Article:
SO, I know this post is a few weeks late but adjusting to my new job and working so many hours hasn't allowed me to read as often as I would like. Sometimes I get some reading done on the subway on the way home but usually when I get home I eat, shower, and go straight to bed. Life as a social worker is tough but it's so worth it!
I'm determined to keep my social justice book club series going but I'm not sure that it'll be as often as I originally hoped, which is fine. I just want to be spreading the word about these books and the knowledge that they share. This month, I read "The Color of Law" by Richard Rothstein. The premise of this book is that the American government had policies which segregated housing in a manner that kept people of color down, while allowing white people to rise in the class ranks. This book is pretty dense and offers a TON of information so I am likely barely going to touch upon a good portion of Rothstein's points in this post.
As I said above, Rothstein argues that the American government PURPOSELY segregated housing to allow white members of society to build wealth, while people of color were unable to do so. One example of this is, after World War II, the G.I. Bill allowed for white veterans to get mortgages at extremely low rates, while black veterans were not able to do so. After the war, owning a home was a primary way that families built up wealth, allowing them to possibly purchase other homes, and send their children to college. Another policy was that the government gave money to or guaranteed bank loans for developers if they promised to ONLY sell their houses to white families.
Additionally, black families were segregated in certain areas of town. These areas were often zoned for landfills and industrial plants, things that nobody wants to live near. However, families of color had no other choice because these were the only areas they were permitted to live. This is called environmental racism. Individuals who live near these types of structures are more likely to be sick and unhealthy.
Rothstein talks a lot about the Federal Housing Authority (FHA) being one of the major culprits of racist policies. FHA buildings are now those that we would consider "projects" but back in the day, they were built for white families only, and were subsidized by the government. The book tells a story of a group of people in California that was trying to get money from the government to build a housing cooperative. However, the group had three black people, and the government downright refused to lend money to a group with black people. So the group had to find money elsewhere.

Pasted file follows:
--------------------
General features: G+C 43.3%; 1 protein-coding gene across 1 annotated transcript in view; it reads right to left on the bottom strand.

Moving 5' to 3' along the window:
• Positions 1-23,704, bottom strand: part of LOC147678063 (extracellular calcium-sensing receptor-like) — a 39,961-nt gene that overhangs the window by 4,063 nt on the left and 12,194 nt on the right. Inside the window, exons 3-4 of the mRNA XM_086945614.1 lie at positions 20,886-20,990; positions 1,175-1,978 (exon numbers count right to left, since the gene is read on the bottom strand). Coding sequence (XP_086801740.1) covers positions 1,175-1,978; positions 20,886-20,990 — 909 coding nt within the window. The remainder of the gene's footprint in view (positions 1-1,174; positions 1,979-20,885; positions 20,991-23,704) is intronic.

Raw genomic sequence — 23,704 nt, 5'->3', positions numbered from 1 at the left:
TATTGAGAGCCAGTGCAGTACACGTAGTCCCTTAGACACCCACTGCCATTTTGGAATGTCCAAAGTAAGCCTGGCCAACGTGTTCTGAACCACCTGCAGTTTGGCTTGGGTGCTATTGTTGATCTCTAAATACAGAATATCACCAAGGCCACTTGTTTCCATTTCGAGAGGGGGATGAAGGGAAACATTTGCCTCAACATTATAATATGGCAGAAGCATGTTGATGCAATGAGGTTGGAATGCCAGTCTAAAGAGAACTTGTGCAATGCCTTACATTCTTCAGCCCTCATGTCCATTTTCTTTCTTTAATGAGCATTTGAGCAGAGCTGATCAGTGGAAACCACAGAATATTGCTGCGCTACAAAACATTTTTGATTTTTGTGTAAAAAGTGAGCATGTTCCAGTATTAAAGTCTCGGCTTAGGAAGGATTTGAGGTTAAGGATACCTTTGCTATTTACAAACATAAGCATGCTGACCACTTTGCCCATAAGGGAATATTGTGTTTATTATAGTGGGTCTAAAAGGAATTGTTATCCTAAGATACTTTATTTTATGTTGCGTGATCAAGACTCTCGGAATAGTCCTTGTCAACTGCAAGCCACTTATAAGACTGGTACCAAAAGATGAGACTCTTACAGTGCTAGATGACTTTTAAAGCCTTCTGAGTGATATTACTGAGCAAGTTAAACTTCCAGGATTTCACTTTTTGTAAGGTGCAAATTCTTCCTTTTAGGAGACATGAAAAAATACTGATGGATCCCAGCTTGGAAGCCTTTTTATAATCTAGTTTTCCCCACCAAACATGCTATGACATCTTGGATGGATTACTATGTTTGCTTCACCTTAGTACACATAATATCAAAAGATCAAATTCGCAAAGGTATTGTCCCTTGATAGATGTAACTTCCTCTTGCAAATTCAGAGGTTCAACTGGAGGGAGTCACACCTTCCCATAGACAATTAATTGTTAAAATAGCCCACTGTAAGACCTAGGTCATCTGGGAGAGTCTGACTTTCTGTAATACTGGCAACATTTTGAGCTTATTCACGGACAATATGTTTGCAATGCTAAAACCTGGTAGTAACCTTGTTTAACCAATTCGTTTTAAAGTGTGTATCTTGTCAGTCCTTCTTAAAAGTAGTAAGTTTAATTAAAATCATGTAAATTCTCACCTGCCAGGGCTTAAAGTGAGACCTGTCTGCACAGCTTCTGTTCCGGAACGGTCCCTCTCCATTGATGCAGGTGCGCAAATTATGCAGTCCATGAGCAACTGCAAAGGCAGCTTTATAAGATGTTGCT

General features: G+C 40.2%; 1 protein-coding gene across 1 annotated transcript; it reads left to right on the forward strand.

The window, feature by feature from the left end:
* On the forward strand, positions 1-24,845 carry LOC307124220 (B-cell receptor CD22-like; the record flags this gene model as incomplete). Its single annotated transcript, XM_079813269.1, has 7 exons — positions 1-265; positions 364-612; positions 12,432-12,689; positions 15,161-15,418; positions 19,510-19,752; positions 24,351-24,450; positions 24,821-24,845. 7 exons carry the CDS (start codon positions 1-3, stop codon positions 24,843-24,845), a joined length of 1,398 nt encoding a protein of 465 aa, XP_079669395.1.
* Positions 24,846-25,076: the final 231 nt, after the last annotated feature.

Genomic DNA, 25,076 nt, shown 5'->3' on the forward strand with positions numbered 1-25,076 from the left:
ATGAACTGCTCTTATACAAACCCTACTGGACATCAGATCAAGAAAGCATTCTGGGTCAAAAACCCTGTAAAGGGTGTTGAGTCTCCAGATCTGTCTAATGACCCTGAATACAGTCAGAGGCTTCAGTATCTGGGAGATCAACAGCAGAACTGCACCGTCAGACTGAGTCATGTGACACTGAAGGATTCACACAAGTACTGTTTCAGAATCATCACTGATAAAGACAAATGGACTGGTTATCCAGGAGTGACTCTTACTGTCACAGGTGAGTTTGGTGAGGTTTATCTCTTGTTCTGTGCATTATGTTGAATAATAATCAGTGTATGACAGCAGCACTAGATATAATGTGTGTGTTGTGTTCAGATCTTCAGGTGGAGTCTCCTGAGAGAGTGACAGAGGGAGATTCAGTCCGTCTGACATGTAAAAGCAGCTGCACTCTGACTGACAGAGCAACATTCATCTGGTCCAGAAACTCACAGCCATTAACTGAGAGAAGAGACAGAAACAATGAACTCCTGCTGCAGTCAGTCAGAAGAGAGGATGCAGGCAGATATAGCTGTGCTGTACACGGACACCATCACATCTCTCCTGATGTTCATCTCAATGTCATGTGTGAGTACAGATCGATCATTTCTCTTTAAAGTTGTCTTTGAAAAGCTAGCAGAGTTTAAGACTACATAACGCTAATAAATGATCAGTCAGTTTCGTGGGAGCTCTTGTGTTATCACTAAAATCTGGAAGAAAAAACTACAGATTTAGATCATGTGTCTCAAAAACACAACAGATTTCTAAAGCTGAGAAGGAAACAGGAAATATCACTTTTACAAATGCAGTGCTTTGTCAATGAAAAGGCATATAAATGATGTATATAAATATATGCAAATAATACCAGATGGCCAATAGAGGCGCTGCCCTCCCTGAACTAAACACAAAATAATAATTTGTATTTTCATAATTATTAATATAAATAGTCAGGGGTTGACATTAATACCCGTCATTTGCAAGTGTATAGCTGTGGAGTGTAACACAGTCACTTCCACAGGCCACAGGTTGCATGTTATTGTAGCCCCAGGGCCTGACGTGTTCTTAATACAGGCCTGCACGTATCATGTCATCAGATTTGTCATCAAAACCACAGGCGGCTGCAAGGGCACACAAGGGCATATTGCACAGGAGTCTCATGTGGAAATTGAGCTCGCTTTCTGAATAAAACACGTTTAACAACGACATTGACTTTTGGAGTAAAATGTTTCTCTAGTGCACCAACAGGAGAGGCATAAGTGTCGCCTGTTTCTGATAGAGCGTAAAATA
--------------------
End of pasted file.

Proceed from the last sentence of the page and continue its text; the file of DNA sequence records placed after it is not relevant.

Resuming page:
It's crazy to me how much of an effect these policies still have today. According to a recent New York Times Article, for every $100 that a white family has, a black family has just $5.04. That statistic is absolutely astounding in my opinion. That means that, on average, white families have TWENTY TIMES what black families have. I would argue (and actual historians and researchers have argued as well) that this disparity can be traced back to discrimination in housing policies.
Housing disparities are still so clear in today's society, especially in a city like New York. I live in Crown Heights, which is a historically black neighborhood in Brooklyn. However, as more and more white people have moved into the city, prices have risen and black people have been forced out of their neighborhoods; AKA gentrification.
The FHA facilities, which were once full of white people, are now essentially full of people of color. My new job requires me to do home visits to my clients, many of whom live in the projects in The Bronx- part of New York City Housing Authority or as we call it for short NYCHA. Many of these buildings are not well maintained and are unsafe. It also takes SO LONG to be approved for NYCHA housing, people wait YEARS for apartments to become available.
Clearly, housing segregation is still happening and it probably will continue to happen for quite some time. In my opinion, this country is currently going backwards in any progress that has been made over the last few years so I'm not feeling optimistic about this whole situation. However, I do believe that spreading the word about the "forgotten history" of governmental segregation is really important. If you're not going to read the book, which I TOTALLY understand if you don't, it's quite long and very detailed, I would recommend that you listen to this NPR interview (or this one!) with Richard Rothstein. They're both really interesting and Rothstein is so knowledgeable on this topic.
Stay tuned for next month's read!